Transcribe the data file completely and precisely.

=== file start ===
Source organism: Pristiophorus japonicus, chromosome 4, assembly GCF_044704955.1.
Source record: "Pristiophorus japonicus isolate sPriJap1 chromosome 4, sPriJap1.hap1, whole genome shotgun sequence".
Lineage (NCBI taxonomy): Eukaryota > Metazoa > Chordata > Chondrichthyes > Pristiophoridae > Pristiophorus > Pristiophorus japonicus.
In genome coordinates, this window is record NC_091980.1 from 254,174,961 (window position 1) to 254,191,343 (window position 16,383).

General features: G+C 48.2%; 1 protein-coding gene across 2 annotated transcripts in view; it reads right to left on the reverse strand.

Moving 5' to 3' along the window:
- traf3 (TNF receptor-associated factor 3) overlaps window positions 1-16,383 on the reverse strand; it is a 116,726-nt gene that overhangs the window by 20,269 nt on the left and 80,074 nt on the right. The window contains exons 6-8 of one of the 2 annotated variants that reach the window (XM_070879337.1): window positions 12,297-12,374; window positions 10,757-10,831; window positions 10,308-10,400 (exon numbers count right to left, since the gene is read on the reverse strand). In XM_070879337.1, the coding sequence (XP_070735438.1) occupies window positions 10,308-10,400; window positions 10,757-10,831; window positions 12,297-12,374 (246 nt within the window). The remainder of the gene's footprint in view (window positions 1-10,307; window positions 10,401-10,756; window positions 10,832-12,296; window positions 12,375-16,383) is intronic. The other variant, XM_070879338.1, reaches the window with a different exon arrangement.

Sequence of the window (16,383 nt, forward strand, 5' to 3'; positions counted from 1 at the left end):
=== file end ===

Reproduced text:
Source organism: Pristiophorus japonicus, chromosome 4, assembly GCF_044704955.1.
Source record: "Pristiophorus japonicus isolate sPriJap1 chromosome 4, sPriJap1.hap1, whole genome shotgun sequence".
Lineage (NCBI taxonomy): Eukaryota > Metazoa > Chordata > Chondrichthyes > Pristiophoridae > Pristiophorus > Pristiophorus japonicus.
In genome coordinates, this window is record NC_091980.1 from 254,174,961 (window position 1) to 254,191,343 (window position 16,383).

General features: G+C 48.2%; 1 protein-coding gene across 2 annotated transcripts in view; it reads right to left on the reverse strand.

Moving 5' to 3' along the window:
- traf3 (TNF receptor-associated factor 3) overlaps window positions 1-16,383 on the reverse strand; it is a 116,726-nt gene that overhangs the window by 20,269 nt on the left and 80,074 nt on the right. The window contains exons 6-8 of one of the 2 annotated variants that reach the window (XM_070879337.1): window positions 12,297-12,374; window positions 10,757-10,831; window positions 10,308-10,400 (exon numbers count right to left, since the gene is read on the reverse strand). In XM_070879337.1, the coding sequence (XP_070735438.1) occupies window positions 10,308-10,400; window positions 10,757-10,831; window positions 12,297-12,374 (246 nt within the window). The remainder of the gene's footprint in view (window positions 1-10,307; window positions 10,401-10,756; window positions 10,832-12,296; window positions 12,375-16,383) is intronic. The other variant, XM_070879338.1, reaches the window with a different exon arrangement.

Sequence of the window (16,383 nt, forward strand, 5' to 3'; positions counted from 1 at the left end):